“The combination of low to negative real interest rates around the world, aggressive central bank policies that reward risky assets and increased volatility centered around the US election created the perfect storm for higher gold prices,” said Del Real.
Gold price update: Global ETF holdings balloon
Gold exchange-traded funds (ETFs) also broke previous records, with holdings rising to 3,785 tonnes globally in July. July was the seventh straight month of gold ETF inflows, with the addition of 166 tonnes valued at US$9.7 billion that month.
Central bank purchases up until August were also a price motivator. According to the World Gold Council (WGC), after 18 months of buying central banks became net sellers of gold in August.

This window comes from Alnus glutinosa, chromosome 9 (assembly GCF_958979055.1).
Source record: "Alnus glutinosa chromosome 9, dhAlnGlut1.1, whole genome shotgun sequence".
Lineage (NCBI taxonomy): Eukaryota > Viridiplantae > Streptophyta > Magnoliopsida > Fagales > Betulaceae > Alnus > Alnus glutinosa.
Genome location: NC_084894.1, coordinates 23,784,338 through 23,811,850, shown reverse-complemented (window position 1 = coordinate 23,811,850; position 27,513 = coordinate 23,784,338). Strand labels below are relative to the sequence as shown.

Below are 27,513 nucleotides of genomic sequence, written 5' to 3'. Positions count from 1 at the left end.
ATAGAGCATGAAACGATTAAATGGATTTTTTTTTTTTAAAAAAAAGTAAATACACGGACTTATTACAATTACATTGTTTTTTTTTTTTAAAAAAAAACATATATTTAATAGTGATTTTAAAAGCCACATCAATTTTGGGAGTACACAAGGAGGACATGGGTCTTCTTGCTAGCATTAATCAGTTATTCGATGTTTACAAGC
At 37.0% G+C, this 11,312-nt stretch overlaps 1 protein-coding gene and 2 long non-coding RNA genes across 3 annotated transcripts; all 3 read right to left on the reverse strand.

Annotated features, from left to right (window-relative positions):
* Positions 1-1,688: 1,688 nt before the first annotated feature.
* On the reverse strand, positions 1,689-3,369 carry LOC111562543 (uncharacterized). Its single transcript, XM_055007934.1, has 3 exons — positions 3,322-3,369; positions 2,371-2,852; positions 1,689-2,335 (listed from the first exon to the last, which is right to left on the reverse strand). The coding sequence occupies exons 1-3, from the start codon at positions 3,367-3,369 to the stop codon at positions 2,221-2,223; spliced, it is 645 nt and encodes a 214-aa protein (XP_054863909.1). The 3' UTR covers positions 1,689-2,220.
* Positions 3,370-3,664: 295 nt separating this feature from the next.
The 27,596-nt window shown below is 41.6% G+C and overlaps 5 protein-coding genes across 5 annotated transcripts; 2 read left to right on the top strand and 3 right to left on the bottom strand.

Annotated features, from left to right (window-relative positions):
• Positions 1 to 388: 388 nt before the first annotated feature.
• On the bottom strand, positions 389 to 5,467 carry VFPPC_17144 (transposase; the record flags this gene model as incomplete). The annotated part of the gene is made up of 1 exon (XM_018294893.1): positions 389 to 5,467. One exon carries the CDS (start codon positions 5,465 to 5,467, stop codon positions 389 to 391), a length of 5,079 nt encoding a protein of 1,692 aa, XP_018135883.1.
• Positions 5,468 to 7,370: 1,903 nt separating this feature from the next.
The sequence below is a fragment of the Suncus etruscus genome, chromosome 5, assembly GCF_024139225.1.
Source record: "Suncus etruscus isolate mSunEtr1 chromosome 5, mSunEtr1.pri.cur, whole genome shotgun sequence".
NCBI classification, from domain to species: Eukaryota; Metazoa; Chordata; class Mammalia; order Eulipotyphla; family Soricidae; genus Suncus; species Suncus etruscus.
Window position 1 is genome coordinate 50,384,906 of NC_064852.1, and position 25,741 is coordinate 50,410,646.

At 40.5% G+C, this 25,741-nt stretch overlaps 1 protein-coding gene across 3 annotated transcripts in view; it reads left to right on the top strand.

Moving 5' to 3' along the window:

“Global central banks sold a net 12.3 tonnes (t) during the month, continuing this year’s trend of a slower pace of accumulation compared to recent years,” reads a WGC report. “Uzbekistan reduced its gold reserves by almost 32t, bringing its remaining gold reserves to just under 300t.”
As mentioned, the yellow metal’s rally past US$2,060 was unsustainable, and prices fell back below US$1,950 before long. A stronger US dollar, rising equities and the potential for another round of stimulus in the US all weighed on gold.
However, as the likelihood of more stimulus hit a stalemate in Congress, the currency metal pushed above US$2,000 again before settling into the US$1,920 range.
Chris Vermeulen of TheTechnicalTraders.com gives a technical argument for US$2,200 gold.
By the end of August, gold had shed some of its early month gains to reach US$1,976.
But market watchers expect the yellow metal to again reach those heights, perhaps in the weeks or days leading up to the November 3 vote.